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Productivity, profitability and funerals (Part I)

EARLY in my life as a consultant, I tried my best to go to every funeral of a relative, friend, church mate, colleague or relatives of friends and colleagues so much that at some point I could feel that my business and customers were suffering and income was being affected.
It took Kuf Munyinda, founder of Next Technology Limited, to advise me that if I hoped to run a successful business I would have to stop aiming to attend each and every funeral but, instead, learn to delegate or just send financial contributions.
I sat down and reflected on life as we know it today and life as we knew it when I was growing up. Twenty years ago we seldom encountered death in our communities. One would hope that with improvements in technology, advancement in medicine, an increase in the number of health facilities and more consciousness in terms of the pursuit of healthy lifestyles among people in the Third World, we would have fewer deaths. Ironically, with all these advancements it would appear that we have more deaths now than we experienced several years ago. When driving around, on any day of the week, it is quite common to come across a funeral procession. In the last six weeks, we have encountered at least 10 deaths in my circles and I have attended at least five of these funerals. On each of the times that I have attended these funerals, the church has been filled to capacity with some mourners just standing outside. The funerals have been characterized with tributes and bereaved families doing whatever they can to send off their loved ones in grand style and spend as much of this ‘last day’ as possible with the deceased. At the end of each funeral (usually shortly after lunch if you just attend the church service and 16:00 hours if you attend the full funeral) one is so emotionally and physically drained that it is almost impossible to do any meaningful work.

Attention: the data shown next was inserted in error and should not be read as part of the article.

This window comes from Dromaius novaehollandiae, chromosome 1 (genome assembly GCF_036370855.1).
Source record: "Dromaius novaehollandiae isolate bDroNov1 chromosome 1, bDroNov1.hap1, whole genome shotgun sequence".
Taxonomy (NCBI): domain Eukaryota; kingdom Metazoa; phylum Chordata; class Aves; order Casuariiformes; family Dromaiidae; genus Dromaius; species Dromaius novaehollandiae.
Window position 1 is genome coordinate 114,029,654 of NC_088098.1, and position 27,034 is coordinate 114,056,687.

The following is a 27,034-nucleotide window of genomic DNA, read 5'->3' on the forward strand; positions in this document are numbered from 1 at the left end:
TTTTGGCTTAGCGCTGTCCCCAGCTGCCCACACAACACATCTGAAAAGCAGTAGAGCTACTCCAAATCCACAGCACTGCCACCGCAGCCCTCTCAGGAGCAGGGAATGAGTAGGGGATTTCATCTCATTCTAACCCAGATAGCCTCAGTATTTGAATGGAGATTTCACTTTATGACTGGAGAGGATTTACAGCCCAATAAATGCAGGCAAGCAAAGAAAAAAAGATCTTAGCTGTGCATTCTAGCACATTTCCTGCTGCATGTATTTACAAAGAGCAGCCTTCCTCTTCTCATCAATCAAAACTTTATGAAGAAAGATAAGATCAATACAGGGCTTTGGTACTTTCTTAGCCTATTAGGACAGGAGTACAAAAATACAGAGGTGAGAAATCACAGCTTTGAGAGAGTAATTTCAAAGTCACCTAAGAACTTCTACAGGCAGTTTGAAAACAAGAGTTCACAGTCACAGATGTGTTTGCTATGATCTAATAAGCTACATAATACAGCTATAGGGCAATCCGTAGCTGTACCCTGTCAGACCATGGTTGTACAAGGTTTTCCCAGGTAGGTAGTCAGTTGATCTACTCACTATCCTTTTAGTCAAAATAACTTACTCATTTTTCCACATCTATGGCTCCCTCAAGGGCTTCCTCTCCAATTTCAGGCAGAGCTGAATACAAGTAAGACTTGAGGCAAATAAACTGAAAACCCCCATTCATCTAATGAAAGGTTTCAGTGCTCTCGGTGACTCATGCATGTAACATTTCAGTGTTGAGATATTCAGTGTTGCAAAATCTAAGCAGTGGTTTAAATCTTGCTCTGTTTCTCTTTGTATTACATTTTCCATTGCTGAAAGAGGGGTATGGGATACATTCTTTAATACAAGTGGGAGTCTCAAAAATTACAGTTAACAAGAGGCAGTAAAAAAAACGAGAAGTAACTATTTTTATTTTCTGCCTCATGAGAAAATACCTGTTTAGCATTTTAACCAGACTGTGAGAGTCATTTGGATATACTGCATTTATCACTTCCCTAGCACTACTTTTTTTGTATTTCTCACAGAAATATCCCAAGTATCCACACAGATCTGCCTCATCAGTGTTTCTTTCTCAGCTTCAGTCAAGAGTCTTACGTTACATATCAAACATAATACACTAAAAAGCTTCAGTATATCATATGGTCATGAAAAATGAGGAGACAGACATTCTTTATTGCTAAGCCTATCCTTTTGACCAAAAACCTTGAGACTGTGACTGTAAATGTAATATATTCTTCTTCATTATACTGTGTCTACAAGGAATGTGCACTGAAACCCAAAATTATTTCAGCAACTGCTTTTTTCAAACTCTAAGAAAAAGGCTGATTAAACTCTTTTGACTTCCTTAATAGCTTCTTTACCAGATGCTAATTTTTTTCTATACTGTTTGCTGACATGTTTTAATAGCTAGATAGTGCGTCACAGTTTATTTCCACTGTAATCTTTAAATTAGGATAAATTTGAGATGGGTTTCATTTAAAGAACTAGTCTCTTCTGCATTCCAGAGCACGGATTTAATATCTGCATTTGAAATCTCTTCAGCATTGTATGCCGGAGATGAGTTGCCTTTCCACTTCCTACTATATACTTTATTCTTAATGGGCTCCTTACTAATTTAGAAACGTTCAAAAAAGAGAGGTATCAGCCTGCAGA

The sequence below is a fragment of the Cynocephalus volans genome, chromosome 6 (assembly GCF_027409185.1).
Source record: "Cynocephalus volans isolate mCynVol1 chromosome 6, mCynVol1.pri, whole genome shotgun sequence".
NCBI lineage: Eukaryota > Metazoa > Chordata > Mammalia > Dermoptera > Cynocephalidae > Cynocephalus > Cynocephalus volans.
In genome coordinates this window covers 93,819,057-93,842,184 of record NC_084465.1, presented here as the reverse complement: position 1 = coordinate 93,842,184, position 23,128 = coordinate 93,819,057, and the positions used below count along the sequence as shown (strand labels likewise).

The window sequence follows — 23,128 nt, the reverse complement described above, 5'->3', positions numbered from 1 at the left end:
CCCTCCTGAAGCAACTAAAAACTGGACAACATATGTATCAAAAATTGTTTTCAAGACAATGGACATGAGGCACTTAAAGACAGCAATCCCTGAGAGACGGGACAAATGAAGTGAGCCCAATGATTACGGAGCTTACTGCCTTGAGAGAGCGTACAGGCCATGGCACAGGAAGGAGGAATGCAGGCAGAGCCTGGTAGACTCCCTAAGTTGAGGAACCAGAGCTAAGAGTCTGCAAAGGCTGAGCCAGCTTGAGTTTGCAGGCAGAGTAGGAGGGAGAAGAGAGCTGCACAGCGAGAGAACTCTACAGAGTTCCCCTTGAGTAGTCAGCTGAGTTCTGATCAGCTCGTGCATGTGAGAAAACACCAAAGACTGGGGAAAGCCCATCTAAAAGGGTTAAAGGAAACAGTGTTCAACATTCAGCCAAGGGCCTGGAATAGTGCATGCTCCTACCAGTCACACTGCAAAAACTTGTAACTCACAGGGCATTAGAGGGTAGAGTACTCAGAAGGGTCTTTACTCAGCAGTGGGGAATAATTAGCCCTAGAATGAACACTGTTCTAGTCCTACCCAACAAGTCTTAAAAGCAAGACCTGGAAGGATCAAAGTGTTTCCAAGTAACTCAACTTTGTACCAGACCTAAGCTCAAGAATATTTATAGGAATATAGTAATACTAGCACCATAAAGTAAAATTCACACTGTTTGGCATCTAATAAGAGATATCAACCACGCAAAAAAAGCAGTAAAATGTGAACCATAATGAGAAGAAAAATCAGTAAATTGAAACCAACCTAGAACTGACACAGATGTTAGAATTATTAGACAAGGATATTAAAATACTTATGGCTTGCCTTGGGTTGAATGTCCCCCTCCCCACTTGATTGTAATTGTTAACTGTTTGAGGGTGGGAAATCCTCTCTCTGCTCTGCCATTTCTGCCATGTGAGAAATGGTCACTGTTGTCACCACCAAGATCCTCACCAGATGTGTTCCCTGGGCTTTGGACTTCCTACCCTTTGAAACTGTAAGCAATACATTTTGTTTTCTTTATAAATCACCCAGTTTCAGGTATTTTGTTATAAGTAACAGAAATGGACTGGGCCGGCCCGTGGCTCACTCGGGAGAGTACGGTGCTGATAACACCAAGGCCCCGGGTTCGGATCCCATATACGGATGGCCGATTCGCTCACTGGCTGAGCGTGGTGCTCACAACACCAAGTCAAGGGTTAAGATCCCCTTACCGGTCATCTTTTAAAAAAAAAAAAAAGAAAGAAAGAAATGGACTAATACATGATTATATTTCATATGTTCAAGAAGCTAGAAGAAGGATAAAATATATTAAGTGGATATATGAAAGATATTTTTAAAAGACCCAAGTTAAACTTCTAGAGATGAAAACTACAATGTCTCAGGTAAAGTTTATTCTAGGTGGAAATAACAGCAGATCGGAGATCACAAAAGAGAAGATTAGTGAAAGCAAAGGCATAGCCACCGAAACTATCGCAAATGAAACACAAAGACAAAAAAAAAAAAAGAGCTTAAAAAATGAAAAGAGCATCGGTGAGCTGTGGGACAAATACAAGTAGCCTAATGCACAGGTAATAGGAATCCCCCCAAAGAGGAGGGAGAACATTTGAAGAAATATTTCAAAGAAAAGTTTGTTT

As mourners go through the funeral deliberations and the preacher goes on and on with no sense of time, I always wonder what percentage of time we are spending as a nation on funerals and how much productivity and profits are being lost by organisations.
As a poor country with over 60 percent of the population living in abject poverty, we may have to rethink the way we mourn. How can we still offer support to bereaved families while still being available for our customers? It becomes worse when one has to travel outside town for a funeral – more time and resources are spent. Should we not encourage a culture where mourners based in countries, cities, towns or districts away from the place of the funeral just send financial contributions to the bereaved family (unless they are very closely related with the deceased) rather than travel?
Productivity is defined by the Business Dictionary as “A measure of the efficiency of a person, machine, factory, system, etc., in converting inputs into useful outputs.
Productivity is computed by dividing average output per period by the total costs incurred or resources (capital, energy, material, personnel) consumed in that period. Productivity is a critical determinant of cost efficiency.”
The same dictionary defines the word ‘profit’ as “the surplus remaining after total costs are deducted from total revenue, and the basis on which tax is computed and dividend is paid. It is the best known measure of success in an enterprise. Profit is reflected in reduction in liabilities, increase in assets, and/or increase in owners’ equity. It furnishes resources for investing in future operations, and its absence may result in the extinction of a company. As an indicator of comparative performance, however, it is less valuable than return on investment (ROI). Also called earnings, gain, or income.”
How can we manage or handle funerals better so that they do not adversely affect, profitability and productivity while still maintaining our humanity? Your suggestions are welcome.